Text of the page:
‘IF IT weren’t for Council failures in the first place, there wouldn’t be the need for a memorial for Daniel Pelka at all’ – the damning words of one furious campaigner who has accused the council of ‘insensitive behaviour’ after tributes from the murdered school boy’s grave were removed from St Paul’s Cemetery in Holbrooks.
Nicci Astin, of the Justice for Daniel Pelka group, said she is devastated after tokens of remembrance laid at the murdered youngster’s memorial stone were removed by Council staff and found dumped by a nearby bin.
The stone, which was erected in 2013, had become a place for members of the public to remember the Holbrooks schoolboy.
Daniel was systematically tortured, starved, beaten, forced to eat salt and locked in a freezing bedroom by his parents before he was killed by a massive, final blow to the head in March 2012.
His death sparked a crisis in the Council’s children’s services department after a damning Ofsted report rated it’s child protection performance as ‘inadequate’.
But decision by the council to move items has sparked anger among the group when a member found a toy car trampled into the mud and a small potted Christmas tree, adorned with personalised trinkets for Daniel, dumped next to a bin.
“To say we are upset is an understatement,” Nicci told the Observer. “All that is left is a small square in a muddy circle.”
“We don’t leave the memorial to the Council to upkeep, so I don’t expect them to take things away from it.”
Councillor Rachel Lancaster, cabinet member for public services, described the memorial as an important place for people to reflect on Daniel’s short life, but argued items had been removed after tributes had begun to ‘significantly encroach’ on a neighbouring grave.
Apologising for any upset caused, Coun Lancaster added that confiscated items were being stored safely and would be returned to the Justice for Daniel group later this week.
Ms Astin also denies claims the memorial was encroaching on other graves – arguing the land next to Daniel’s memorial stone had always been empty as roots under the ground prevent the Council from selling the plot.
“I’ve offered to pay for the unoccupied land at the side of Daniel numerous times,” Nicci explained. “But the Council has always refused.
“With the amount of interest in Daniel and the number of people that pay tribute to him, the Council should have expected the memorial to get bigger over time.
“I’ve never had any compaints about the size or upkeep of his memorial.
“What’s most upsetting is not the fact the Council have down-sized, it’s the fact they never contacted me.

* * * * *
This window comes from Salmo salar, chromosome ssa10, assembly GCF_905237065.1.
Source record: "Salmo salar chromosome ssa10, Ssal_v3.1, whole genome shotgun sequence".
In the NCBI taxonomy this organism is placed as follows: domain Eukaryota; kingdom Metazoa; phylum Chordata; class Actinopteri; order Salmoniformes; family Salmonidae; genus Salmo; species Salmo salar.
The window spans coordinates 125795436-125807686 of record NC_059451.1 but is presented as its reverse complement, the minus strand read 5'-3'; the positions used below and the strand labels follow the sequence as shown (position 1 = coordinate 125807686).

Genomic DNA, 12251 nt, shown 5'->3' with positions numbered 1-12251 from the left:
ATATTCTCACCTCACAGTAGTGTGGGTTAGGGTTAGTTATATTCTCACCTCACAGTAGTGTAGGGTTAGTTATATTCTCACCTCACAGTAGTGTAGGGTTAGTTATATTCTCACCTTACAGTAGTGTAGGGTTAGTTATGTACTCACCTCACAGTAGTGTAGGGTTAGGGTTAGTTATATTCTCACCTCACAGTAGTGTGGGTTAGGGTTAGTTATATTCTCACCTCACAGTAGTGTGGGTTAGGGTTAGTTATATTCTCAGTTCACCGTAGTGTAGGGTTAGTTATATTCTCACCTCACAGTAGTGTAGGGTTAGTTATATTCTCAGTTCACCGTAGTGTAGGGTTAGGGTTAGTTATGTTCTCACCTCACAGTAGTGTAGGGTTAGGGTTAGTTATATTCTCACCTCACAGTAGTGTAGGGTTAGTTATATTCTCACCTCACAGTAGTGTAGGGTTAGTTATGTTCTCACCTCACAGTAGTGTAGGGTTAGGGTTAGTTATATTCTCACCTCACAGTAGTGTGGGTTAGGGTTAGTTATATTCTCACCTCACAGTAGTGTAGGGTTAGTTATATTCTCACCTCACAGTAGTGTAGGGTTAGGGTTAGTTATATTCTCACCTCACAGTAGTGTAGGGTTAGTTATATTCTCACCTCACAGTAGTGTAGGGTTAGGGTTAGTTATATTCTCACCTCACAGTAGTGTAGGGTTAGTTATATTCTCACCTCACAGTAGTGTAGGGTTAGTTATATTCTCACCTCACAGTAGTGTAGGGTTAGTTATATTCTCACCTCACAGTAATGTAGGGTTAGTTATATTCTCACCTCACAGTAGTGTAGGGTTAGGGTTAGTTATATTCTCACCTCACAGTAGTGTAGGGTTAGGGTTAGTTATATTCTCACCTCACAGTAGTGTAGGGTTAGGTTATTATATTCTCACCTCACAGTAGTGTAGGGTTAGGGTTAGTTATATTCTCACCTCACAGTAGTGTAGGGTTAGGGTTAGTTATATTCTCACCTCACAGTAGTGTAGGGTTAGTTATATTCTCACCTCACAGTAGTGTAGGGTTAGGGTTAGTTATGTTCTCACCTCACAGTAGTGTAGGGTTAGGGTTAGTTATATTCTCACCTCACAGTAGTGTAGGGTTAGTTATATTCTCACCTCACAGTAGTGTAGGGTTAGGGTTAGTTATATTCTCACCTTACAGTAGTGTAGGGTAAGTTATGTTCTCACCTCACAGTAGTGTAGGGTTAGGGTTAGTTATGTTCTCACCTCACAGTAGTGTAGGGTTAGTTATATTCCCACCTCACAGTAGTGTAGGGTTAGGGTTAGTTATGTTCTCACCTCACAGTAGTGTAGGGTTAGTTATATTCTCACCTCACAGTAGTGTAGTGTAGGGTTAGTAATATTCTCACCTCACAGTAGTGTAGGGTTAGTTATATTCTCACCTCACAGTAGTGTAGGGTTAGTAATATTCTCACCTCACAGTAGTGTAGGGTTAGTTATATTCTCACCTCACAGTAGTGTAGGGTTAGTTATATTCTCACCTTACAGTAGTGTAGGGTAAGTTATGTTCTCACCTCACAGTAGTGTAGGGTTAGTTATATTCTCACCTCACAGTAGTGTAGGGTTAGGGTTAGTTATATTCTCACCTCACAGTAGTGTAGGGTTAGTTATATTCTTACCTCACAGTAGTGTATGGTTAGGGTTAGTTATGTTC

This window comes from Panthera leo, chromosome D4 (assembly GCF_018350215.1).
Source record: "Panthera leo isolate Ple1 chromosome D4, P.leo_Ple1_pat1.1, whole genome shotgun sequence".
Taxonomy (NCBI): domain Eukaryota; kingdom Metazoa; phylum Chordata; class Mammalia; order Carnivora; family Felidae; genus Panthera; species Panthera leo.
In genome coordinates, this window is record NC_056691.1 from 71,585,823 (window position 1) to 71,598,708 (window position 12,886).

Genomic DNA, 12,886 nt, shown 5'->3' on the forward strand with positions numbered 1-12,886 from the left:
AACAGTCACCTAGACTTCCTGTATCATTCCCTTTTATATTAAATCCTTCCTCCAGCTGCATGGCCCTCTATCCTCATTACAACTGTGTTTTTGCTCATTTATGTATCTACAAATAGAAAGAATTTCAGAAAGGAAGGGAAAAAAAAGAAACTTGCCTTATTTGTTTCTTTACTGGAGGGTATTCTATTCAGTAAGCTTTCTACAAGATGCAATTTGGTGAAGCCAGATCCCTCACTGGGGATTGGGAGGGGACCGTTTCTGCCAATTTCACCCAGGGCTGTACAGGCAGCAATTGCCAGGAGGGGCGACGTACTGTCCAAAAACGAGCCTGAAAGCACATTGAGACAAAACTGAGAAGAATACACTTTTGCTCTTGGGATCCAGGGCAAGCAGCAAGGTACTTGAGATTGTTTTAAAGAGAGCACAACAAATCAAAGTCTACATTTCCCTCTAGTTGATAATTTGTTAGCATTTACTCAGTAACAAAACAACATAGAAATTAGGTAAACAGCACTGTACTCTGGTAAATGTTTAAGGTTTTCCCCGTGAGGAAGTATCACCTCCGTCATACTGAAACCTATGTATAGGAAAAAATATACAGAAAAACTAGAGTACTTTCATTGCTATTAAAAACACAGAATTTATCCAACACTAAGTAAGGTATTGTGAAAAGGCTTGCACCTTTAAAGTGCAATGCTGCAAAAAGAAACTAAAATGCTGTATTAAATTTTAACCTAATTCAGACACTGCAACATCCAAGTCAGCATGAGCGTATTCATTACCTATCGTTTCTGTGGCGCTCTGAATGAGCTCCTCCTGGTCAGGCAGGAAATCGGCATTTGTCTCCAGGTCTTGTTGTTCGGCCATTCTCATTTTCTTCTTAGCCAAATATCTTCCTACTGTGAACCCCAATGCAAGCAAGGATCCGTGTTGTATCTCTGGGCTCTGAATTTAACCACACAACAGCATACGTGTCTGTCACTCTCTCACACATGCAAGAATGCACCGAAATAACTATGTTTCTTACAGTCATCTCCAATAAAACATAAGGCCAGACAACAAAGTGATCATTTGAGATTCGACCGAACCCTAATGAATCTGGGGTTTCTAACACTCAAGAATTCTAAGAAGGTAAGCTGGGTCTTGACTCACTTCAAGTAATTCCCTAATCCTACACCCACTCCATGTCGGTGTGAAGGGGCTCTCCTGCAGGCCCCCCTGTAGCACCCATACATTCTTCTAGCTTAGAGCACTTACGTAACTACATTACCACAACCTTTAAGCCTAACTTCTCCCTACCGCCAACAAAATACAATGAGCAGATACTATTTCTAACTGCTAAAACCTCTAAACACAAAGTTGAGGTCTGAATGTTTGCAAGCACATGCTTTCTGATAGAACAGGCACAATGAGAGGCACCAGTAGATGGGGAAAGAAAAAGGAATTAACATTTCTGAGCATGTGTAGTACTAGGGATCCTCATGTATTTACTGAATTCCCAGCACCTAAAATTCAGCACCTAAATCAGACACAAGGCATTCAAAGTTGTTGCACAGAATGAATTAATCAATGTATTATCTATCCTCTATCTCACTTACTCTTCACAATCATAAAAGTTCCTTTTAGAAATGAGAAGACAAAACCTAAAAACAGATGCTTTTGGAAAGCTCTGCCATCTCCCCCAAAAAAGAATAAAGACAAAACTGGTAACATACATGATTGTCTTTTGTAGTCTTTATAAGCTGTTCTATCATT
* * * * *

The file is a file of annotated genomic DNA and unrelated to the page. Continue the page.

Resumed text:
“If it was a problem I would have arranged for it to be made smaller.”
Andrew Walster, assistant director for green spaces at the council, argued they had not been ‘heartless’ but echoed Coun Lancaster’s apologies for upset caused.
“Part of our job is to ensure we maintain the cemeteries for everyone.
“But we believe we made it clear…and requested people not to encroach on other graves.”
Mr Walster said Daniel’s Christmas tree had been moved next to the bin as it couldn’t be stored in a shed with the other confiscated items for fears it would die.
He added: “I’m at a loss with the little car that campaigners claim had been left in the mud.
“Our guys who did the work took a picture after undertaking the work which didn’t show the car on the ground.
“So while I can’t say it wasn’t us that put the car there, I apologise if it was.”
Mr Walster also accepted the Council had not informed the Justice for Daniel Pelka group prior to confiscating the items.
He added: “Normally we would notify the plot owner.
“In this case we haven’t, because in this case we are the plot owner.”
But Ms Astin said she believed Coventry Council’s apology did not go far enough – accusing staff of ‘covering their backs.’
She added: “The Council has completely lost the group’s trust – I know items haven’t been kept safely, I know they failed to contact me despite having my contact details.
“In taking away tributes, Daniel’s memorial looks like a plain plot, but this little boy deserves more than that.
“In remembering Daniel, we remember never to let anything like this happen again.
“It seems like Coventry Council has decided two years grieving for Daniel Pelka is enough and that we should all forget it now.”